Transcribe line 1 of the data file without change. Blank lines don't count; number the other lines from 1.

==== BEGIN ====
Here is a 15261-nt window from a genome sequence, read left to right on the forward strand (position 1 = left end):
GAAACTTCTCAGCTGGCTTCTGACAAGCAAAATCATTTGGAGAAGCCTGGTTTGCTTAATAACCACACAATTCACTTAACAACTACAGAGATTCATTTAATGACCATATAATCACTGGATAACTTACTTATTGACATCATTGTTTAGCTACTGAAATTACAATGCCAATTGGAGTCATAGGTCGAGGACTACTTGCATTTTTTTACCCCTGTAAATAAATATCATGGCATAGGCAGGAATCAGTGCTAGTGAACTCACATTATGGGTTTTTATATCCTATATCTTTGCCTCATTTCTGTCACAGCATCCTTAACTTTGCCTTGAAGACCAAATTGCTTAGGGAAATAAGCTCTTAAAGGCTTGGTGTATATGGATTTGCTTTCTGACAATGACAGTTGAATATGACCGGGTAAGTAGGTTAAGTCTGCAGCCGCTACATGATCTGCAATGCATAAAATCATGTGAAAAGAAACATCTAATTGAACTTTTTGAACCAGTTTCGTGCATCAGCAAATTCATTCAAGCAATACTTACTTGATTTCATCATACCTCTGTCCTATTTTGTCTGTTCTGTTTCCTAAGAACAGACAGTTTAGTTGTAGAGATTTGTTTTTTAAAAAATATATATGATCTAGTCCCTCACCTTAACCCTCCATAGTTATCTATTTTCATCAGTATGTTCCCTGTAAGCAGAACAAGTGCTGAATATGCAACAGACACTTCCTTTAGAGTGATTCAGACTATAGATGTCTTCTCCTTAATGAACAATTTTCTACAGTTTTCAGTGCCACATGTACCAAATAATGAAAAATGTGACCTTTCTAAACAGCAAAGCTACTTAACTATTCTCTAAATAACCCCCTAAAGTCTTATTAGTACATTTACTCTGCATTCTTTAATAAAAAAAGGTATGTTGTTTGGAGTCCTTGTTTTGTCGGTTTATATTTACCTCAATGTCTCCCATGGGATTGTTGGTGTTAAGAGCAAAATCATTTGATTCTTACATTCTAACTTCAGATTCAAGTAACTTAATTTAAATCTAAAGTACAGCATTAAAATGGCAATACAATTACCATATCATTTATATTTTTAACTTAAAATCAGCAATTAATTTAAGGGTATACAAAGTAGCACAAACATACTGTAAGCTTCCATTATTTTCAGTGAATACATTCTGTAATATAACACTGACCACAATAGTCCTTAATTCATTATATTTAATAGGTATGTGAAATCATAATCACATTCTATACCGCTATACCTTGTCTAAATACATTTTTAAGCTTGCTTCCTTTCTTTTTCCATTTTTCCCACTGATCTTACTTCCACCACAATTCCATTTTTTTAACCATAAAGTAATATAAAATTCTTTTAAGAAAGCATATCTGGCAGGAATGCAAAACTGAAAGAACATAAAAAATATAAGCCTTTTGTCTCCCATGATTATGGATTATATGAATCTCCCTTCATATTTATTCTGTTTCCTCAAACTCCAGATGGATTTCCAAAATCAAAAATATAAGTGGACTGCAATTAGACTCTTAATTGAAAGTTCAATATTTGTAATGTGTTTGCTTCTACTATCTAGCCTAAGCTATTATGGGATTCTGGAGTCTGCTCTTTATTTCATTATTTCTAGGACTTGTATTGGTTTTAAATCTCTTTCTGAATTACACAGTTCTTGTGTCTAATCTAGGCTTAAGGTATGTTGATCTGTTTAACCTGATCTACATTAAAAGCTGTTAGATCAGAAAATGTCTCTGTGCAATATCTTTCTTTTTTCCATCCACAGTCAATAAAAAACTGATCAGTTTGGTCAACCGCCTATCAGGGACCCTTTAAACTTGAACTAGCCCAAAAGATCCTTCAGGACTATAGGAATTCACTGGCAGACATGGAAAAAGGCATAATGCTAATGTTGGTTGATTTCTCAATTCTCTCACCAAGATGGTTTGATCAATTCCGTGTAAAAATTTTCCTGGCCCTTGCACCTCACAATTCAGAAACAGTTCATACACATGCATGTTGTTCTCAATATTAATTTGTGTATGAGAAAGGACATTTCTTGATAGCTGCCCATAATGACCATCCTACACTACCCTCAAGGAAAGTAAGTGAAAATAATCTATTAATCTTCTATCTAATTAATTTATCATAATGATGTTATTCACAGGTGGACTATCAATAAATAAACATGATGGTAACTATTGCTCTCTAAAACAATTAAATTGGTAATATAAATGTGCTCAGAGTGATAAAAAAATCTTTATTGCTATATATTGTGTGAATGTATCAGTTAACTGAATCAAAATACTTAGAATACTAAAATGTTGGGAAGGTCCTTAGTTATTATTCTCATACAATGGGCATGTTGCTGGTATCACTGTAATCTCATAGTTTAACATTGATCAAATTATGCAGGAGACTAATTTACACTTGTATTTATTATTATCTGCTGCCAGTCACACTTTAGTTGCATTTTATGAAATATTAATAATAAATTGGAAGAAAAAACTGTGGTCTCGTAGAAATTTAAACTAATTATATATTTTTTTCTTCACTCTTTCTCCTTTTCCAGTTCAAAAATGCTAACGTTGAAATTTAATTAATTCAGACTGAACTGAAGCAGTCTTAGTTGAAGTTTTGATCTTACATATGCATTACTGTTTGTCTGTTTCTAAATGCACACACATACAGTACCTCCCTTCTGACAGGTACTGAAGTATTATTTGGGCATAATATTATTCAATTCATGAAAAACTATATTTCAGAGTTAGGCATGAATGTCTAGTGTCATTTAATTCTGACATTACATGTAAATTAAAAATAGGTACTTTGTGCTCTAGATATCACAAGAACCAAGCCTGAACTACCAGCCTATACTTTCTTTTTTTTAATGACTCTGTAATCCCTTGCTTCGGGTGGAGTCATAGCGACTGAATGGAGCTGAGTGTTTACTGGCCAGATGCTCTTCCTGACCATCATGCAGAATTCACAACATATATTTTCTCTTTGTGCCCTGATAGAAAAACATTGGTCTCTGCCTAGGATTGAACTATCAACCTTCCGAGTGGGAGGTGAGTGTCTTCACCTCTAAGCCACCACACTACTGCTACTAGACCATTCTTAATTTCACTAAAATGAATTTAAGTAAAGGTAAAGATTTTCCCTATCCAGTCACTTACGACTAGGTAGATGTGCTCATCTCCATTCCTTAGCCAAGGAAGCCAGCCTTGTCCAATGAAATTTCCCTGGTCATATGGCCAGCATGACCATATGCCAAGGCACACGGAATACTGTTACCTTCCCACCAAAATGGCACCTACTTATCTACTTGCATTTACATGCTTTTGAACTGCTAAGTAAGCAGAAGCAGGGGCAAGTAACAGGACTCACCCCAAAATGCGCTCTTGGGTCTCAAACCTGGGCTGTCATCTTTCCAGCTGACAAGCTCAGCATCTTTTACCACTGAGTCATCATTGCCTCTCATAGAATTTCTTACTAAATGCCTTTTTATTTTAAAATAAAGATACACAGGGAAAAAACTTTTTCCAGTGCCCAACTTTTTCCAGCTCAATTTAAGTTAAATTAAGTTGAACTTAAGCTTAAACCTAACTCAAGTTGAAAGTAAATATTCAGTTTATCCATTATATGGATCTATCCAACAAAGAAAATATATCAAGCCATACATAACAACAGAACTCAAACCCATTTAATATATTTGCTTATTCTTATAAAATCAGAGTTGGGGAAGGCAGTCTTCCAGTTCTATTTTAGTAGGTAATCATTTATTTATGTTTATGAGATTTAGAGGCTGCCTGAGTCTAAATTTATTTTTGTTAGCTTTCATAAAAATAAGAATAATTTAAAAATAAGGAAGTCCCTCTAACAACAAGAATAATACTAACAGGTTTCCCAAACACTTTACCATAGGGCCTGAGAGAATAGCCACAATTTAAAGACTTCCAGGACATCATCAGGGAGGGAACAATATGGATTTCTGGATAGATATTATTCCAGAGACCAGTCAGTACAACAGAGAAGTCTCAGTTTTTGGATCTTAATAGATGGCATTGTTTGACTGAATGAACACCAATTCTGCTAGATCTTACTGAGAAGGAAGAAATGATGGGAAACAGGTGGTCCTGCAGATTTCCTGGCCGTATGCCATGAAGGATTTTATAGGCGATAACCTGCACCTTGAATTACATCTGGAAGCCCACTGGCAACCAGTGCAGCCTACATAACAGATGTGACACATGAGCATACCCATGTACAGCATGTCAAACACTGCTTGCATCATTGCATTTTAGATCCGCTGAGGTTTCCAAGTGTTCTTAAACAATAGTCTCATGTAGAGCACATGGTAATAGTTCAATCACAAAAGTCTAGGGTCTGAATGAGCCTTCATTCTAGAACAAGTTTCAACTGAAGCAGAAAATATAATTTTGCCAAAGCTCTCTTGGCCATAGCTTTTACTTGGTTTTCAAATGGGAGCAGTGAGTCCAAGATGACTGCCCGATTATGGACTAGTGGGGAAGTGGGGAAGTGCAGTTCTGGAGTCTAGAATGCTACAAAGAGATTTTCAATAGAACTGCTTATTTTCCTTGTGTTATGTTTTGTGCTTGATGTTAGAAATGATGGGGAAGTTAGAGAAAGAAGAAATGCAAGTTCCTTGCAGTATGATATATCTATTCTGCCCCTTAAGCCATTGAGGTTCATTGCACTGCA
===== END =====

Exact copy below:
Here is a 15261-nt window from a genome sequence, read left to right on the forward strand (position 1 = left end):